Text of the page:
All photos taken by GBNP, map provided by USDA NRCS
Also known as Leadplant, Amorpha canescens is a low growing, deciduous shrub in the legume family. It is widespread throughout the continental United States and is an important plant in our native, tall grass prairies for soil stabilization, pollinators, and nitrogen-fixation. It can be found in a variety of habitats from moist to mesic sites with a preference for well drained-soils in full sun.
In mid-late summer Leadplant releases a beautiful display of striking blue-purple flowers. It is a favorite of butterflies, moths, bees, beetles and other beneficial insects while it is generally avoided by deer (win-win!) It's deep tap-root allows it to survive prairie fires and times of drought. This long-lived perennial can be slow to emerge in the spring, so give it more time than you think you should. Note: Leadplant can completely die back after a harsh winter, but don't fret! Be patient and give it time.
Unlike other legumes, Leadplant only has one petal (the banner or standard.) Hence the genus name Amorphos greek for "formless" or "deformed." Don't listen to the Greeks, Leadplant! We think your fern-like foliage and spikes of bright flowers are gorgeous.
Many Native American tribes employed Leadplant for medicinal and customary uses. Tribes throughout the continental US made a tea from the leaves to cure a multitude of ailments. The Potawatomi drank the tea to treat pinworms, other intestinal worms and eczema. The Omaha powdered dried leaves and put them into cuts and open wounds to promote scab formation. "The Assiniboins and Sioux tribes made a moistened powder from the roots of leadplant and beeplant and then rubbed that on their clothes to gain 'the power to attract buffalo and to kill as many of them as he wants' (Kindscher, 1992). The common name 'buffalo bellows' was given to lead plant by some tribes because the blooming period coincided with the time of year that the buffalo were in rut and bellowing."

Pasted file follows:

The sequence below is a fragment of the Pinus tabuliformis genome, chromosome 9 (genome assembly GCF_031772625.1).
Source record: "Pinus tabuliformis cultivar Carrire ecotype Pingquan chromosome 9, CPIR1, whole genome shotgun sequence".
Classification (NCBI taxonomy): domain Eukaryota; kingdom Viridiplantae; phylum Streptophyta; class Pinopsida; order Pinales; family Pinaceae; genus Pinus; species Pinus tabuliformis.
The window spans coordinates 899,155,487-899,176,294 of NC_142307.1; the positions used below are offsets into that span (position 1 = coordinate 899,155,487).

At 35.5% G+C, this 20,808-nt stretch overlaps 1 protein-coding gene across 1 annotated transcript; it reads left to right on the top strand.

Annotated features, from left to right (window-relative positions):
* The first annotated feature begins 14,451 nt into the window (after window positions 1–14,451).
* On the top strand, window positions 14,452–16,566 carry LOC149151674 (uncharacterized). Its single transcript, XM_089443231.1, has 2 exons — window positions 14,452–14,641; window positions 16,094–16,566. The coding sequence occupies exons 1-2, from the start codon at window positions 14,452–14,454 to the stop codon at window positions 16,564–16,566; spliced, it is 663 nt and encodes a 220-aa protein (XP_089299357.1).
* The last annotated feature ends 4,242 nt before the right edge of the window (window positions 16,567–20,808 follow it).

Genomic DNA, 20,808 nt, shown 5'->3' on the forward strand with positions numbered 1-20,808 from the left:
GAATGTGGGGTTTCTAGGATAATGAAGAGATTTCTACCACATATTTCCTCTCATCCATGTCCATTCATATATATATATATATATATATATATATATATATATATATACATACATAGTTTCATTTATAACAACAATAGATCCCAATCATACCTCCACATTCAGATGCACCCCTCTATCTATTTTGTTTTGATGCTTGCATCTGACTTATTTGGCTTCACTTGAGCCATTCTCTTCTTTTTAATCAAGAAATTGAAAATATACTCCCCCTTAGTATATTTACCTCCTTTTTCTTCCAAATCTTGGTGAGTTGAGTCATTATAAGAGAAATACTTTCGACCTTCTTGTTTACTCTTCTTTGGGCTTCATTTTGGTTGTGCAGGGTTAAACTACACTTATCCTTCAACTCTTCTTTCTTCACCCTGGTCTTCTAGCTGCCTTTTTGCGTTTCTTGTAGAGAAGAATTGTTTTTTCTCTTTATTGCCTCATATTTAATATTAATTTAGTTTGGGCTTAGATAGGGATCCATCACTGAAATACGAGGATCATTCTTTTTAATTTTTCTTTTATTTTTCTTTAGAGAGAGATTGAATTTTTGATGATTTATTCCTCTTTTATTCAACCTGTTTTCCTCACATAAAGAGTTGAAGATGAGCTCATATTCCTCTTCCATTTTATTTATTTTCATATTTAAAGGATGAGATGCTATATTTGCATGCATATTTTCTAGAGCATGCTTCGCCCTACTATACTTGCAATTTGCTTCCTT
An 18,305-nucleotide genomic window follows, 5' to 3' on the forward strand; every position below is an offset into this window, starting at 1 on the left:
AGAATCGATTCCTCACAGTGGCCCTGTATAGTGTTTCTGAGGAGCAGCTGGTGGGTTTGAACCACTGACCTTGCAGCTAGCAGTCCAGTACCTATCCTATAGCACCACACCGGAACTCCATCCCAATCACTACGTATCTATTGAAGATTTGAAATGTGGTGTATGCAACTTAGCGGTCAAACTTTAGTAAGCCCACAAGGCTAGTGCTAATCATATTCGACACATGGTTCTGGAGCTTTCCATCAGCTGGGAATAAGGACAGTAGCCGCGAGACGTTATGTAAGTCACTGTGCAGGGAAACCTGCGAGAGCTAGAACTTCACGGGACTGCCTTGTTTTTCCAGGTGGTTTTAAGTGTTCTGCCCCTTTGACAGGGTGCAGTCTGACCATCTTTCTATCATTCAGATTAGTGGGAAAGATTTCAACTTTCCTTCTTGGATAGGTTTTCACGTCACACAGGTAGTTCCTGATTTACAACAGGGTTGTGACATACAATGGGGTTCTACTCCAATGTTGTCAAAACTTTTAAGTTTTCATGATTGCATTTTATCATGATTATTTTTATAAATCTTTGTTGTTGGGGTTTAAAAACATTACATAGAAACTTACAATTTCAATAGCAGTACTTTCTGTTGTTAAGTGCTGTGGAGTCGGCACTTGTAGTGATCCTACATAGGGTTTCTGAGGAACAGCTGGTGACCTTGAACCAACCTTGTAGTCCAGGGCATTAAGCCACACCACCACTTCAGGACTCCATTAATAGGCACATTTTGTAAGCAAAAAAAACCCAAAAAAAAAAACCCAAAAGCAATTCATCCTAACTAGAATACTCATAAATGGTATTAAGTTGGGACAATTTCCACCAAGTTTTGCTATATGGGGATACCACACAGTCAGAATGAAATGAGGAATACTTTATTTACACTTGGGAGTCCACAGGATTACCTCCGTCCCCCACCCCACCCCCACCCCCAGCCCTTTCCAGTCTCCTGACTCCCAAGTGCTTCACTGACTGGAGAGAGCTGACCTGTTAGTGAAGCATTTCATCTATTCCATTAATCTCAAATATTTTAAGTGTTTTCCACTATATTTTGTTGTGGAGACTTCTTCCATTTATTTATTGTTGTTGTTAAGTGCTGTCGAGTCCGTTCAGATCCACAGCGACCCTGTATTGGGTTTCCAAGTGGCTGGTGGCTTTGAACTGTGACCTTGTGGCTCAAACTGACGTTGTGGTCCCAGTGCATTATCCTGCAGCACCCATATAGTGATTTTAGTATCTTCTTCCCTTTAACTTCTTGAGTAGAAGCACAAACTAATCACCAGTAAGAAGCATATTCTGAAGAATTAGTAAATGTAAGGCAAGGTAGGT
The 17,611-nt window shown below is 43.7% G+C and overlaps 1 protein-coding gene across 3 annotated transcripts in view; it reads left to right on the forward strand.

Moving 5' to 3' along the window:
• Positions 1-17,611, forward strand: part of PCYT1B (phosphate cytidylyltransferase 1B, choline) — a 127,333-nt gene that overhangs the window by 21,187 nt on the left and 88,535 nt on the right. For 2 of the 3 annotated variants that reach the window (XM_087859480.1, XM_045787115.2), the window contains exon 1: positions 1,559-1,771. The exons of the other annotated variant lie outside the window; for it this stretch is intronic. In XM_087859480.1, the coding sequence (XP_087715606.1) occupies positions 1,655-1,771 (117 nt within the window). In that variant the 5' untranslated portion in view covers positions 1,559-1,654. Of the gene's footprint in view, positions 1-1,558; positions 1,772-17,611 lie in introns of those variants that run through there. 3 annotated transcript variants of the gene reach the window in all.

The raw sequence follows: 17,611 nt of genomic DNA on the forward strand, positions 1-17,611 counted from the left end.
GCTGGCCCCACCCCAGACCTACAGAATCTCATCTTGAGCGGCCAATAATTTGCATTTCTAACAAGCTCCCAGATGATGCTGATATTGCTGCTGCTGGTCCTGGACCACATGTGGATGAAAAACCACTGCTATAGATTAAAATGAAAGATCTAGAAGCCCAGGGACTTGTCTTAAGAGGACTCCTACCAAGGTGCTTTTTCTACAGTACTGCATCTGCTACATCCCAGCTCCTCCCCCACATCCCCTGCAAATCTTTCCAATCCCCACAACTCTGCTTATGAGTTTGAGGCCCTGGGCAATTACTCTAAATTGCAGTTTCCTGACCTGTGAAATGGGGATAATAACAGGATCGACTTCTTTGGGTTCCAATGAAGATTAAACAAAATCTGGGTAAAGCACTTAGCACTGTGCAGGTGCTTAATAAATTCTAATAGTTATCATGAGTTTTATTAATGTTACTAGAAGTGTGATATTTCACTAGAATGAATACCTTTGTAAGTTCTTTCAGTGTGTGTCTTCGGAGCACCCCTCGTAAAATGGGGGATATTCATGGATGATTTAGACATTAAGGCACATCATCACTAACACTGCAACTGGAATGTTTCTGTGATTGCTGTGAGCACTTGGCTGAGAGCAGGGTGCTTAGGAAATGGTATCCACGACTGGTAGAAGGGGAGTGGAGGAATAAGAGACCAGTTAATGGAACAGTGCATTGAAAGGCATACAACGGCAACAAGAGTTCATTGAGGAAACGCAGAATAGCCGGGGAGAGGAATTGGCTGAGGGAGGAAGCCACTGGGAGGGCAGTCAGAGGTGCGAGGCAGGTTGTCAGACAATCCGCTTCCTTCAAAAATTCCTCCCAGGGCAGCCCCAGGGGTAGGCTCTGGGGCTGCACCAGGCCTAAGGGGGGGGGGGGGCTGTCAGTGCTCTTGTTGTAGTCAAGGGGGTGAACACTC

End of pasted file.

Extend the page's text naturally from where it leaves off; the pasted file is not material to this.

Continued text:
(NRCS Plant Guide Leadplant, https://plants.usda.gov/plantguide/pdf/pg_amca6.pdf)
-Plant in fast-draining and/or sandy soil in full sun. A. canescens will tolerate partial shade, but expect a leggy plant with fewer flowers
-Mulch with gravel or pine needles (think drainage)
-Water regularly the first year it is planted to get it established, then water infrequently but deeply in subsequent seasons
-Prune hard mid spring, allow to stand throughout winter
-No fertilizer necessary, it's a nitrogen-fixer
Plant Buddies also available from GBNP:
-Blue grama, Bouteloua gracilis
-Little Bluestem, Schizachyrium scoparium
-Prairie dropseed, Sporobolus heterolepis
-Sideoats Grama, Bouteloua curtipendula
-Dotted Blazing Star, Liatris punctata
-Prairie Smoke, Geum triflorum
-Purple Prairie Clover, Dalea purpurea
-White Prairie Clover, Dalea candida
... just to name a few :)